Colorado Supreme Court Considering Marijuana Use and Employment Today

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The Colorado Supreme Court is hearing a case about whether it is legal for an employee to use medical marijuana on their own time today. In 2010, Brandon Coats was fired from his job with Dish Network after he failed a drug test by testing positive for cannabis. There was no evidence that he was impaired on the job. Moreover, Coats is a quadripeligic, who unquestionably has medical reasons to be using cannabis in his home, when not at work. Coats has been fighting his termination, using the Colorado Lawful Off-Duty Activities Statute. The law protects employee’s right to engage in company prohibited activities, such as smoking tobacco, on their own time provided that it does not impact their work performance.

The Supreme Court will be specifically considering whether the use of medical marijuana can be construed as “lawful” and thus entitled to protection under the Colorado Lawful Off-Duty Activities Statute. Eyes all over the country, from drug testing companies to businesses with questionably harsh drug-testing policies are focused on this case. The precedent it sets may be a boon for big business and discrimination, or it may be the beginning of actual rights for medical marijuana patients in this country.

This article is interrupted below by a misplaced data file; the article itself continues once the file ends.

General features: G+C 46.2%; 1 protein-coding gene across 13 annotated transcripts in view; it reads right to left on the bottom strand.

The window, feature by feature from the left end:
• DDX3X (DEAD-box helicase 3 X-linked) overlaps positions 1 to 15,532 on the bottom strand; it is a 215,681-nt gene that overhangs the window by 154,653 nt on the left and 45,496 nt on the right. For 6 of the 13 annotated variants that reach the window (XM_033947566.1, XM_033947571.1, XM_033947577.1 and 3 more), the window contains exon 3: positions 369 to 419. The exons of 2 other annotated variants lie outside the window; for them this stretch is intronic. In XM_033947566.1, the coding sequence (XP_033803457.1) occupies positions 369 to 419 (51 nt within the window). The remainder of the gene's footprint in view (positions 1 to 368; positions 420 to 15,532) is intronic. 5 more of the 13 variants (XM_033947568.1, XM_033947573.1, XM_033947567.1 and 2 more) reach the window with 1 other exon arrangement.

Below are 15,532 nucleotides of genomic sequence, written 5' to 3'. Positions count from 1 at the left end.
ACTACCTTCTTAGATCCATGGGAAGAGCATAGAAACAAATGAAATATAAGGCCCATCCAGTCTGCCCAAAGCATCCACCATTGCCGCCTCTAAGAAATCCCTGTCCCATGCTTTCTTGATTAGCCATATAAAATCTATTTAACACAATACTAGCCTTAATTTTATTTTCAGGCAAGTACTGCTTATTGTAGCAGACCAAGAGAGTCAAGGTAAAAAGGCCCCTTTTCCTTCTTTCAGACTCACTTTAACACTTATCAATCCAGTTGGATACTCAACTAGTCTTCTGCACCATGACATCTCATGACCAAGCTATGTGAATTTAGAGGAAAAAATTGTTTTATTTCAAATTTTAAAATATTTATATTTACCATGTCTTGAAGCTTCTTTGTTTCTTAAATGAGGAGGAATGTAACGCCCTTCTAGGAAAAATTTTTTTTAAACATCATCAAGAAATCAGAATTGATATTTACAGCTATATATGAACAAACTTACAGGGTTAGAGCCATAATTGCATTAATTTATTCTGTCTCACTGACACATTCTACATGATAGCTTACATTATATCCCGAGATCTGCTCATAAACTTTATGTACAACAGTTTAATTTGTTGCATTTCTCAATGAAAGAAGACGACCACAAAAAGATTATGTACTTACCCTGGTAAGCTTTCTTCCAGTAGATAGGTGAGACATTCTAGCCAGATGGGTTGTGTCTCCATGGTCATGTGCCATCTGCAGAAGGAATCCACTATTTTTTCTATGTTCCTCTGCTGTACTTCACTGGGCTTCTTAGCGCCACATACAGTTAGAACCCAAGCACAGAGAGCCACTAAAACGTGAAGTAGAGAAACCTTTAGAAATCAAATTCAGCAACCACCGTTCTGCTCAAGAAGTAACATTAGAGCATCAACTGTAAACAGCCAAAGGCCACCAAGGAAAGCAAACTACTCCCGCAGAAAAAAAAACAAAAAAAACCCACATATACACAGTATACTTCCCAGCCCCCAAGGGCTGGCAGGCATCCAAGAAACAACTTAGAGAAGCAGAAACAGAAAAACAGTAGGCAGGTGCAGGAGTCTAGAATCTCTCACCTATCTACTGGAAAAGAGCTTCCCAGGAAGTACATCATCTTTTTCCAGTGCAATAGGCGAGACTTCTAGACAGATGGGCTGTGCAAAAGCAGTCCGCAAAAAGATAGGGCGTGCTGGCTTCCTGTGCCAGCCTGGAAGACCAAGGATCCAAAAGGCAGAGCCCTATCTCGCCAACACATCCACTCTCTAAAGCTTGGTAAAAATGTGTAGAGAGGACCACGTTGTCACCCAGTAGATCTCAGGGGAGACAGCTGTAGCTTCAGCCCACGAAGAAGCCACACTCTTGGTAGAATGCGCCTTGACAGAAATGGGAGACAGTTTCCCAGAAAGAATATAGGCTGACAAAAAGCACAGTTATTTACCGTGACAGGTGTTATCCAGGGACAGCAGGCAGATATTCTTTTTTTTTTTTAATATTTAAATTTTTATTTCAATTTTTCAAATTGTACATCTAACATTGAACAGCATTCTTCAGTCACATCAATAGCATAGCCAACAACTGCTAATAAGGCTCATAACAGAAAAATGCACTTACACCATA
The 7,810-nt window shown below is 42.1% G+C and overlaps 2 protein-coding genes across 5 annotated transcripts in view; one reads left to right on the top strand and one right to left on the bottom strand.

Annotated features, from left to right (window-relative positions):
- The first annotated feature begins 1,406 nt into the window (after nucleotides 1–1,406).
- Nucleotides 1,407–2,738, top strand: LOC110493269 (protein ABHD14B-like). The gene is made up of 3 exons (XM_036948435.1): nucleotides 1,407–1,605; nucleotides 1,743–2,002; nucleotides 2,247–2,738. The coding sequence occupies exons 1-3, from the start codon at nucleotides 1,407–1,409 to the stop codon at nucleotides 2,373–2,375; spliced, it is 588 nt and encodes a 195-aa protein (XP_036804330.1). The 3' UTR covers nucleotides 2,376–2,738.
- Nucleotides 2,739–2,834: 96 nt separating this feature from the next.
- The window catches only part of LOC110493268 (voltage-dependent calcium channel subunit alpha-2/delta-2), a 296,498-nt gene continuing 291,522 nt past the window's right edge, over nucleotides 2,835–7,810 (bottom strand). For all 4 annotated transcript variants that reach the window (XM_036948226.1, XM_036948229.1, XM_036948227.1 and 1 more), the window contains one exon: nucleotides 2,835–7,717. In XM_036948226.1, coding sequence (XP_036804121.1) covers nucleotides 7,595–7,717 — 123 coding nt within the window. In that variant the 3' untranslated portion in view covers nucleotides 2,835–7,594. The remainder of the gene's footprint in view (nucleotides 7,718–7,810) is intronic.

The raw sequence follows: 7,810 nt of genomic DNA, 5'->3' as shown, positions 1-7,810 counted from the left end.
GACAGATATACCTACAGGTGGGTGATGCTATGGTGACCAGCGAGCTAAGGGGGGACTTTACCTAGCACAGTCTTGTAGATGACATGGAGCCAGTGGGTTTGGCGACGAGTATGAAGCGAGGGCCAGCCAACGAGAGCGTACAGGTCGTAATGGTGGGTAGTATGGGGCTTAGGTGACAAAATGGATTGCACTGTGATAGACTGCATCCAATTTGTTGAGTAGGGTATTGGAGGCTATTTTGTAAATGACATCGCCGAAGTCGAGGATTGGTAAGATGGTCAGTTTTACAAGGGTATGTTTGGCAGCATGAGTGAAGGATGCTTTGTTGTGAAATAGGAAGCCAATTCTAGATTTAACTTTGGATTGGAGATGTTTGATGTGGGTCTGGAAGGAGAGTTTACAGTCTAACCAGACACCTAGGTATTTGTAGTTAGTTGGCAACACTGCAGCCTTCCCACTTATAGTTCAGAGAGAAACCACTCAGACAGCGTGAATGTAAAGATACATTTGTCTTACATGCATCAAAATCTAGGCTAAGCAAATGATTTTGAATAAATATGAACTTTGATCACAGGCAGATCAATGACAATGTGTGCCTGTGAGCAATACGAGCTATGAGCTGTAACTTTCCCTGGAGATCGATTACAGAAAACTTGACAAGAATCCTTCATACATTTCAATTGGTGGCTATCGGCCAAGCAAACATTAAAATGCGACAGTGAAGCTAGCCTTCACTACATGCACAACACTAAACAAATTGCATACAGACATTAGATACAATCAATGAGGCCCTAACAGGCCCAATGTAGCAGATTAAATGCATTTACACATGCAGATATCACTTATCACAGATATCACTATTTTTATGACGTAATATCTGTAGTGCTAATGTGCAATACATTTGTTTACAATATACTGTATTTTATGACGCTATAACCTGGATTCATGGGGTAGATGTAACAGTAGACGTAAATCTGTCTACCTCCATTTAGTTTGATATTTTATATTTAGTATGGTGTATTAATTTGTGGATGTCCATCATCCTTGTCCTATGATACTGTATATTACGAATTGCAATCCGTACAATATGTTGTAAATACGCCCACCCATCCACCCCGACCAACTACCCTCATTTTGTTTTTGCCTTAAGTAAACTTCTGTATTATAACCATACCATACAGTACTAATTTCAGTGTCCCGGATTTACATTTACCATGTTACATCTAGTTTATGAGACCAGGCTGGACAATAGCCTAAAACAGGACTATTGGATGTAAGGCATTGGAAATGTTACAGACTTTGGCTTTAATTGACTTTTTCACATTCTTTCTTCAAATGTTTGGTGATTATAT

Drug testing in the workplace has become so common that even minimum wage positions often require a urine drug screen prior to beginning employment. The primary issue with these tests is that, in reality, the only thing they will likely ever detect is cannabis, as almost all hard drugs are out of an user’s system with an day or two while cannabis and its metabolites can be detected for multiple months after cessation of use. Many see them as a form of institutionalized discrimination against medical marijuana and recreational cannabis users, and there is no evidence they deter people from using drugs or aid in the sourcing of better employees.

Considering that marijuana use is legal in two states, Washington and Colorado, the concept of testing employees for marijuana is now a legally murky one. While the substance is still federally illegal, is it acceptable for a business to fire someone for something they do on their own time? After all, employers do not test for alcohol metabolites every Monday to prevent workers from coming to their place of business hungover, which could actually impact work performance.


A live broadcast of the oral arguments can be viewed here. The hearings today begin at 9 am and are expected to last roughly an hour.


For previous Ladybud coverage of workplace drug testing, click here.

Photo Credit: USAID under public domain via Wikimedia Commons